Aishwarya, we expected better




You may have heard that Aishwarya Rai Bachan has become embroiled in a furor over a “racist” ad. The actress is brand ambassador for Kalyan jewelers, whose latest ad shows her in regal dress, lounging under the shade of an umbrella held by a dark-skinned slave boy.





























Prominent feminists and child activists were quick to respond with an open letter on, condemning the advertisement for promoting child labour and for being “insidiously racist”. Certainly the contrast between the fair Mrs Rai Bachan and the slave-child’s dark skin is quite marked. The reaction is undoubtedly worse because the imagery harks back to a colonial past that left India scarred. The letter mentions ‘colonial European portraits of white aristocracy, depicting women being waited upon by their black “servants”’.

Kalyan Jewelers claim that the advertisement was intended to present “royalty, timeless beauty and elegance” but the imagery is disturbing, particularly in these supposedly enlightened times.

India actually tops the global slavery index with 14 million people enslaved – that’s 40 per cent of the number of people in slavery worldwide. Like Pakistan, cheap labour also makes domestic help cheap and huge swathes of society are used to being waited on hand and foot.

In such a social environment, it is even more important for influencers like Aishwarya to promote equality and dignity. The actress issued a statement through a publicist that she was not aware of the final image and that this was down to the “creatives” at the brand.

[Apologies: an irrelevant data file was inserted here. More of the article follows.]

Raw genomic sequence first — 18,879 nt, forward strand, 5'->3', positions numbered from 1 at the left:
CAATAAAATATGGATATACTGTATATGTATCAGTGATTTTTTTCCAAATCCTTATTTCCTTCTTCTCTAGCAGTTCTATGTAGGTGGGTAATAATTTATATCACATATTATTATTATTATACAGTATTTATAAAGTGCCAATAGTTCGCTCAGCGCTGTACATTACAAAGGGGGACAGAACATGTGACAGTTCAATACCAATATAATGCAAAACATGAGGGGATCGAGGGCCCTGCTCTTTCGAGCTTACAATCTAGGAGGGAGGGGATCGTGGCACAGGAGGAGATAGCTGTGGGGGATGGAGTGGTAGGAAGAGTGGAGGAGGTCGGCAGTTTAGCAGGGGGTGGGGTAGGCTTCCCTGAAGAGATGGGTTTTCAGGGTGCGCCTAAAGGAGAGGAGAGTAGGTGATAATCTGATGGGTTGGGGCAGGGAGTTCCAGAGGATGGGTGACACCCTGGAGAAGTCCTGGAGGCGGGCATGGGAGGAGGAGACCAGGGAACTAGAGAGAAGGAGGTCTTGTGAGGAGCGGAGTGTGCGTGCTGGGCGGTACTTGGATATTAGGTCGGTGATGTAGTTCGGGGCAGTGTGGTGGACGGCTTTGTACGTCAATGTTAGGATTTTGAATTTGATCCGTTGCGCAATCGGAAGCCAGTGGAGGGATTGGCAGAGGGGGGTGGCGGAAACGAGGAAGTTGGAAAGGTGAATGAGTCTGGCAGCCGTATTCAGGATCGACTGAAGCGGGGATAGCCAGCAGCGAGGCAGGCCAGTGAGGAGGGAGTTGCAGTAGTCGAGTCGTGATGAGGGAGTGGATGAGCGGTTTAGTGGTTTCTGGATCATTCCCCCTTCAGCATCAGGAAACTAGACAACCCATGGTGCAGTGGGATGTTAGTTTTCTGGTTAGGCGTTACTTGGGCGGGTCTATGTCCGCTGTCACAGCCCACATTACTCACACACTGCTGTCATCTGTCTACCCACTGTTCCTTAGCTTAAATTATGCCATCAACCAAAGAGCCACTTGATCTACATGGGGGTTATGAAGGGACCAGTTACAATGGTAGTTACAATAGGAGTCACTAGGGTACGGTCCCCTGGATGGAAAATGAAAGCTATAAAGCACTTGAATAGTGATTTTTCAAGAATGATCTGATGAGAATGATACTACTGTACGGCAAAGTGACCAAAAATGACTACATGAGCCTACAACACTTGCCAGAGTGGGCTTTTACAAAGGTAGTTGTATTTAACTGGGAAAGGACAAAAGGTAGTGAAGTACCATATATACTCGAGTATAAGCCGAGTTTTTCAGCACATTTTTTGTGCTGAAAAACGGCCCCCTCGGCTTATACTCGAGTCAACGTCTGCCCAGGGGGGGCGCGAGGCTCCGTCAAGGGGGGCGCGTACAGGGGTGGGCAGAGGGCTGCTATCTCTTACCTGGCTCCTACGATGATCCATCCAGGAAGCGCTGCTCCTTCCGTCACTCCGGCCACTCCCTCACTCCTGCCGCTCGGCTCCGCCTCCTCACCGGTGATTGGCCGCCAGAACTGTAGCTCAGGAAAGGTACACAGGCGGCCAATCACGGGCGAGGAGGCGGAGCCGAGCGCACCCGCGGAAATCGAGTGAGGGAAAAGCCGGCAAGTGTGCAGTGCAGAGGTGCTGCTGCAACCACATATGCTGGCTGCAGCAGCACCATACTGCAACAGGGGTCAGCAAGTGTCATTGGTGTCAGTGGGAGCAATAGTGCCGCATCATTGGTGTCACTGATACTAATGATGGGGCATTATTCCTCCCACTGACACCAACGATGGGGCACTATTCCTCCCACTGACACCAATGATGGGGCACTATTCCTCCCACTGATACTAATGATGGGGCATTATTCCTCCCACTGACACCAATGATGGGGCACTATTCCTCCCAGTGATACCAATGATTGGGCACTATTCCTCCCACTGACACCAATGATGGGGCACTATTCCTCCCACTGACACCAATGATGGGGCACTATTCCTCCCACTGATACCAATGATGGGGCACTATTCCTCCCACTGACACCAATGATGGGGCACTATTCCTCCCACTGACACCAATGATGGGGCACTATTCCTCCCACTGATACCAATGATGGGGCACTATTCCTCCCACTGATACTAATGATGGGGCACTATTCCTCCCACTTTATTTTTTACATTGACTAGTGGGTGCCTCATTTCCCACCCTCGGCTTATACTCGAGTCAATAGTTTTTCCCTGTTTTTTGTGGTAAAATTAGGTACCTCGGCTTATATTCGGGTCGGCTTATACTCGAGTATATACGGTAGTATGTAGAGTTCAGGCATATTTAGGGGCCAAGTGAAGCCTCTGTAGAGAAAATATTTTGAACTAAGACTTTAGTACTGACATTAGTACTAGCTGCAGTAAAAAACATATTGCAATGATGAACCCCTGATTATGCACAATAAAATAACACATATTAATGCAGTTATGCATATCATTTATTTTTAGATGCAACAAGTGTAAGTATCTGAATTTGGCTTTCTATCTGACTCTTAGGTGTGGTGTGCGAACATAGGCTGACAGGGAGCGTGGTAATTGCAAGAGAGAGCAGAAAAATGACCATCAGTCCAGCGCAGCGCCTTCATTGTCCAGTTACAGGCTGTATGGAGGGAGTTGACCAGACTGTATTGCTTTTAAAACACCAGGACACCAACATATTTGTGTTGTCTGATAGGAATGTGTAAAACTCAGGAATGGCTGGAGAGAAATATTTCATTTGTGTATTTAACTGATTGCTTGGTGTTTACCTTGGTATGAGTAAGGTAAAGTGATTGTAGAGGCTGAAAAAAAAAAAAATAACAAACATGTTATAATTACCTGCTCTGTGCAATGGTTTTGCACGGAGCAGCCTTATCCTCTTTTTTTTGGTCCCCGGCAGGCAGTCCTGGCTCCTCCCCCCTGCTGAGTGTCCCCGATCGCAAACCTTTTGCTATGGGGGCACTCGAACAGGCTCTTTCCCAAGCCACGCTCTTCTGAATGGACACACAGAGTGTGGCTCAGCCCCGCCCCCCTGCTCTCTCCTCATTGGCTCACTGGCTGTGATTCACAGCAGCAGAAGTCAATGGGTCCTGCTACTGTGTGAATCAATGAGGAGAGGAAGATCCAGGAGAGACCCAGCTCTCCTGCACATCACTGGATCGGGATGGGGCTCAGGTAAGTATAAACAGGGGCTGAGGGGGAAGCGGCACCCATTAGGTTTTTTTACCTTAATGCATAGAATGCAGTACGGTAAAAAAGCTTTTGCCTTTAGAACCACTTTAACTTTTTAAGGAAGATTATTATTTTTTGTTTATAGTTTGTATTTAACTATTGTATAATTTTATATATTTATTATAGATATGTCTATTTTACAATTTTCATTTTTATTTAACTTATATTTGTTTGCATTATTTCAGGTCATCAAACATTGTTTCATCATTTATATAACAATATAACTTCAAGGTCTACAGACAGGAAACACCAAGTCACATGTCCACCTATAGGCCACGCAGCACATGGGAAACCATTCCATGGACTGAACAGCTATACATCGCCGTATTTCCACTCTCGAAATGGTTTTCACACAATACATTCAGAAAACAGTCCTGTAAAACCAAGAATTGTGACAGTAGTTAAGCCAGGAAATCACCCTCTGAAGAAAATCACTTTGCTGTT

The response smacks of spin.

If you’ve ever hired a celebrity for a show, you’ll know that their team will come in with a list of demands.

Things along the lines of “Sir won’t do any encores, he’ll only sing for 50 minutes, he needs chilled Perrier in the green room” etc etc. True stars have dozens of minions looking out for their interests. Wouldn’t a star’s team also be vetting any campaigns she’s involved with? At best this is negligence by Aishwarya’s team, if they never saw the final images. At worst it’s a cover up to disguise the fact that the racial angle never occurred to them.


Aishwarya, we expected better



























Pakistan has had its share of racial controversy in recent years. Aamna Aqeel’s notorious “Be My Slave” shoot used similar imagery to the Kalyan Jewelers advertisement and was slammed across the globe, with articles in the Huffington Post and The Daily Mail. Zubaida Tariq, affectionately known as Zubaida Apa, tarnished her reputation by launching a “Whitening Soap”.

With celebrities both sides of the border promoting fairness creams and actresses routinely lightened for billboards, the glorification of fair skin continues both sides of the border. Isn’t it time both India and Pakistan got over their obsession with fairness?

The problem with this advertisement is not an overt endorsement of fairness. It is the fact that the dark-skinned boy is in a demeaning, servile role while the fair Aishwarya reclines bedecked in jewels, glamourising class differentials. Appearance is certainly used as an indicator of caste or class — but whatever the case, illustrating this in an aspirational advertisement is akin to promoting, or at the very least, tolerating very real instances of cruelty and prejudice.

In a country like India, with multiple ethnic groups, any hint of racism needs to be shunned.

Celebrities like Aishwarya wield huge amounts of influence and should be more careful of how their image is used. I imagine the actress is horrified at being thought to endorse child labour or racism but images like this do nothing to convince a largely uneducated populace that putting children to work is wrong. They perpetuate the myth that fair skin is an indicator of worth instead of an accident of nature.

The actress’ publicists may spin this any way they like but at the end of the day, a celebrity of Aishwarya’s stature has a responsibility to vet the campaigns she takes part in.

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